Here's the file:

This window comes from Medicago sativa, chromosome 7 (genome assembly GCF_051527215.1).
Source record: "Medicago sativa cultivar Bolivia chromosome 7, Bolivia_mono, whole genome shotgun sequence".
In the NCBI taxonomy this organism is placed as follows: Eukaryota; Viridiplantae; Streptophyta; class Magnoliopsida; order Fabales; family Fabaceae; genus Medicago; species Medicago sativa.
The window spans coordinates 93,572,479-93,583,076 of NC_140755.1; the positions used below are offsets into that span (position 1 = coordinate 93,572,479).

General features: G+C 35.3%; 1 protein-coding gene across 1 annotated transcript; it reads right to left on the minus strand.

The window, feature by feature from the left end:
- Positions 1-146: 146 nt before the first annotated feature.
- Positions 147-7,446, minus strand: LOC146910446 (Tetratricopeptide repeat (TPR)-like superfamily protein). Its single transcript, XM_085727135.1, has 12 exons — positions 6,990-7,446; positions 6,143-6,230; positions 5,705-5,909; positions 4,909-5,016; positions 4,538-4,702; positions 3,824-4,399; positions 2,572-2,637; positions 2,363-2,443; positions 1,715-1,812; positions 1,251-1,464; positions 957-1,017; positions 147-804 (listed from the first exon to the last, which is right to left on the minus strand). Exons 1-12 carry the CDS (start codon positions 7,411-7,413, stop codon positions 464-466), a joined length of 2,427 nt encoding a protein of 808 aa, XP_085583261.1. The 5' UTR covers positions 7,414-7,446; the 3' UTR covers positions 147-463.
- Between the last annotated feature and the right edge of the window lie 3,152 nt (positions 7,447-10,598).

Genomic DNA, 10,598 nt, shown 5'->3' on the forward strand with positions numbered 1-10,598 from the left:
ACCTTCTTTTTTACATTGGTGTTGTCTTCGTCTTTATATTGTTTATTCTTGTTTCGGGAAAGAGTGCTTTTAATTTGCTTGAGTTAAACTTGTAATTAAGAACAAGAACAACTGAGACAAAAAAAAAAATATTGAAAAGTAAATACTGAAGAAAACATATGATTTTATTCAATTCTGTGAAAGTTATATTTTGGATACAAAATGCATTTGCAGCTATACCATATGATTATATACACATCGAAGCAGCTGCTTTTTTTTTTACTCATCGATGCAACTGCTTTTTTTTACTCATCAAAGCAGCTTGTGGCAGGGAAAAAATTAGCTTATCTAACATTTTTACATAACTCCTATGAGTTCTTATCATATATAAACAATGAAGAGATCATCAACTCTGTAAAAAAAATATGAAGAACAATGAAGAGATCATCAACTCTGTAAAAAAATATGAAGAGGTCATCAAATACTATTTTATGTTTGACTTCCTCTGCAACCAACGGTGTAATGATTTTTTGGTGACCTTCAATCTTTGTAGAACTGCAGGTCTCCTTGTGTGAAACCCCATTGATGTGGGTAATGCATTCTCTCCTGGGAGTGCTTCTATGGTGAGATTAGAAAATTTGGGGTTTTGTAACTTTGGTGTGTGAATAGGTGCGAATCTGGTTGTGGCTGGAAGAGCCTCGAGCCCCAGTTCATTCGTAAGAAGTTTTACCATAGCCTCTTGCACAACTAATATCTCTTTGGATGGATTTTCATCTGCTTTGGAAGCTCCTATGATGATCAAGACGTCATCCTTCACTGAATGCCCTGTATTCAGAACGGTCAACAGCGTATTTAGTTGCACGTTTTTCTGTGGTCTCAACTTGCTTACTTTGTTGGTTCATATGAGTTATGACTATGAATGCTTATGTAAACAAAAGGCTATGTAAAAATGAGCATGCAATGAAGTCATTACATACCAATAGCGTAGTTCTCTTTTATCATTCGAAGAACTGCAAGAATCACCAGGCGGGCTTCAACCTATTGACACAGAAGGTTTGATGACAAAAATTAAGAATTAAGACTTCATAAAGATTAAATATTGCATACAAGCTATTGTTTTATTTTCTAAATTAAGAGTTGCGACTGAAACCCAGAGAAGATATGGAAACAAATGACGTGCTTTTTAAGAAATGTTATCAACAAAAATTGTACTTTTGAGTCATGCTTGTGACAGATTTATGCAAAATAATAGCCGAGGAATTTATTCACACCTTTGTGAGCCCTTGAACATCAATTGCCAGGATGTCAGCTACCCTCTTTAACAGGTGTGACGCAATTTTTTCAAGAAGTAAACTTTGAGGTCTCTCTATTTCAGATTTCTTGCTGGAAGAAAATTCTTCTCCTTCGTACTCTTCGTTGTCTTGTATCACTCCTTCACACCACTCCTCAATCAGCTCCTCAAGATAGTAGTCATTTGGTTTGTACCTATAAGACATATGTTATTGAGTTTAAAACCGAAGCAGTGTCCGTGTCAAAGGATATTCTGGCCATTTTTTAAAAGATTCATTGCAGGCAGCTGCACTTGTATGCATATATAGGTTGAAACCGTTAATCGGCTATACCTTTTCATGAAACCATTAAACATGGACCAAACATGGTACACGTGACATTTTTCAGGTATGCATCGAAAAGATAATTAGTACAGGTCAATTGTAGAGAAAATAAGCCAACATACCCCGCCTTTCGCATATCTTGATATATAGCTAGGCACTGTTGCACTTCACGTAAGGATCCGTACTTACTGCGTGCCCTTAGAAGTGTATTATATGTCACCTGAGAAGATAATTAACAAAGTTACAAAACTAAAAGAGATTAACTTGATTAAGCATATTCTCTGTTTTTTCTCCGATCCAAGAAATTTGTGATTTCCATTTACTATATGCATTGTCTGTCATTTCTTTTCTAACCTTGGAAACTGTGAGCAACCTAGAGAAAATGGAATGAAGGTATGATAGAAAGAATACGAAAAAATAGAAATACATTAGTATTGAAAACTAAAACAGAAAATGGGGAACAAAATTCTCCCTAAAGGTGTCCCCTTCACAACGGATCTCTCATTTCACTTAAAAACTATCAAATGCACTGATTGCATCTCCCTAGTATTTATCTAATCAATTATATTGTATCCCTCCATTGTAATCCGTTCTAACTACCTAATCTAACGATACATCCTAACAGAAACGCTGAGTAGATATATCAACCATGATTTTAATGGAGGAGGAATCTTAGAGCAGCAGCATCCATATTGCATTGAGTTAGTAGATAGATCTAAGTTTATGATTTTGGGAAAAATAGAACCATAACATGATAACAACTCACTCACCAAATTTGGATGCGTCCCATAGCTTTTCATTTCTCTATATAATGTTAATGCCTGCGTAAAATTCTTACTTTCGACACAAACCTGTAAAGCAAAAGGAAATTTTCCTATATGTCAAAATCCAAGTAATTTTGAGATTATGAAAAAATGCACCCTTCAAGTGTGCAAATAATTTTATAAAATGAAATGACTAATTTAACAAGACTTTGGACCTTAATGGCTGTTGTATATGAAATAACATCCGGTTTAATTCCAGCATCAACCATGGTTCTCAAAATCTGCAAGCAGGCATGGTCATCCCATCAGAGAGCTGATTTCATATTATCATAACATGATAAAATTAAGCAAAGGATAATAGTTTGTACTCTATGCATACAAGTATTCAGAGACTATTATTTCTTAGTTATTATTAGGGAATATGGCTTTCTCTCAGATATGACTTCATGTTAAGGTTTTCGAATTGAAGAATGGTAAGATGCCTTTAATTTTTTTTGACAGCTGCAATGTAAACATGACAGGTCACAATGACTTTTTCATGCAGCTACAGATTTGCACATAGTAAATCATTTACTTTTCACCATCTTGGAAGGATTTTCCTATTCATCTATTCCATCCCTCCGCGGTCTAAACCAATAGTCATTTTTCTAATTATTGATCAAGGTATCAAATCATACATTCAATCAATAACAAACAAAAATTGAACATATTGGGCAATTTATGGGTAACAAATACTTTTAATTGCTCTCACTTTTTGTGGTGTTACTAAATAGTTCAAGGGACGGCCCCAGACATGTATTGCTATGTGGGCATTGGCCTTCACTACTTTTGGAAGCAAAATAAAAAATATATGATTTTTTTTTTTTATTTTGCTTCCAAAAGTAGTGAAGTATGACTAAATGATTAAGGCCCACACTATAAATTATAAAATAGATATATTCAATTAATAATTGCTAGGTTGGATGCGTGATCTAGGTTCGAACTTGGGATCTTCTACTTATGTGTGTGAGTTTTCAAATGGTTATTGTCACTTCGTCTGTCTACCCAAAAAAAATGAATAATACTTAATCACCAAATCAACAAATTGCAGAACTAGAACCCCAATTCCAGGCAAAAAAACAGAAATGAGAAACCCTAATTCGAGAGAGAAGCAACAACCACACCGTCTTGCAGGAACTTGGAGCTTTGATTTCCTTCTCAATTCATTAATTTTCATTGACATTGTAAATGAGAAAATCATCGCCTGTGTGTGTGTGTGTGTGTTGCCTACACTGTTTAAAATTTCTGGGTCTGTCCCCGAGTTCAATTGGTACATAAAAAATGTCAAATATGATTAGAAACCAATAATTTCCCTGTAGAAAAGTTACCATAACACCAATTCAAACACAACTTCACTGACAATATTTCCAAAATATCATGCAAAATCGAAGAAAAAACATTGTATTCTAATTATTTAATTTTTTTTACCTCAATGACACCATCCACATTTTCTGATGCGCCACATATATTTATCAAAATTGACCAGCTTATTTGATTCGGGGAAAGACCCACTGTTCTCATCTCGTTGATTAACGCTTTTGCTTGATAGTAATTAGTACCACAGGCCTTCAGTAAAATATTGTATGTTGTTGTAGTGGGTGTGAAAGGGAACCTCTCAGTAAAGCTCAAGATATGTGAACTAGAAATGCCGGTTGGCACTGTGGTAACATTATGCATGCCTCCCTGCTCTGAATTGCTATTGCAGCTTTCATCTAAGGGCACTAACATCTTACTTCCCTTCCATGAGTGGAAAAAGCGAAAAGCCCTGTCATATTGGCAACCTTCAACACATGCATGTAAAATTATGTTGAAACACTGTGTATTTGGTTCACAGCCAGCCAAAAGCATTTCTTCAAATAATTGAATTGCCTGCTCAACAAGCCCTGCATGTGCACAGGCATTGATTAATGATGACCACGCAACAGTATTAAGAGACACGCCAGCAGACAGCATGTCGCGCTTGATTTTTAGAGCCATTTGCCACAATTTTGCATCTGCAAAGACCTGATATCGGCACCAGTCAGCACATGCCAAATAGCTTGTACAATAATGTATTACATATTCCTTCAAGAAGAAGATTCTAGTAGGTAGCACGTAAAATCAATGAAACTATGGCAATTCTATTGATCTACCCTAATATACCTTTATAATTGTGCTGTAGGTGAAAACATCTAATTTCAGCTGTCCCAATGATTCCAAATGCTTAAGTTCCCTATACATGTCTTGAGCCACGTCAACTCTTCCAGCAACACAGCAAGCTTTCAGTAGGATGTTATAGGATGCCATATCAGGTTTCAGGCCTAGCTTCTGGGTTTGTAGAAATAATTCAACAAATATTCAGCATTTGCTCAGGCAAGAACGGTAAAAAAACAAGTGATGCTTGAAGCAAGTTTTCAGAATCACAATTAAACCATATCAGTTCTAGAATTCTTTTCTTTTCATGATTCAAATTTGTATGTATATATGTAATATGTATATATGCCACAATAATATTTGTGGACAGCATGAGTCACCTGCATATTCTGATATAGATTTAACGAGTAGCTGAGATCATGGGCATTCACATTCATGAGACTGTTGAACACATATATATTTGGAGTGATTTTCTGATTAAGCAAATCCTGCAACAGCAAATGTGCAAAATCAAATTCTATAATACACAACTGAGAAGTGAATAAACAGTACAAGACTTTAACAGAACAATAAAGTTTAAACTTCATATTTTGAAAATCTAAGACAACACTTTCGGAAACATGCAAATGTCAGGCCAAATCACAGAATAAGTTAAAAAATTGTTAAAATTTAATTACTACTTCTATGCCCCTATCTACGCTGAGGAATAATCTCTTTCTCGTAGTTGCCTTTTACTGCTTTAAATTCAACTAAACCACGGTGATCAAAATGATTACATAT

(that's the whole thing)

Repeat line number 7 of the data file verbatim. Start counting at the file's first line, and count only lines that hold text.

- Positions 1-146: 146 nt before the first annotated feature.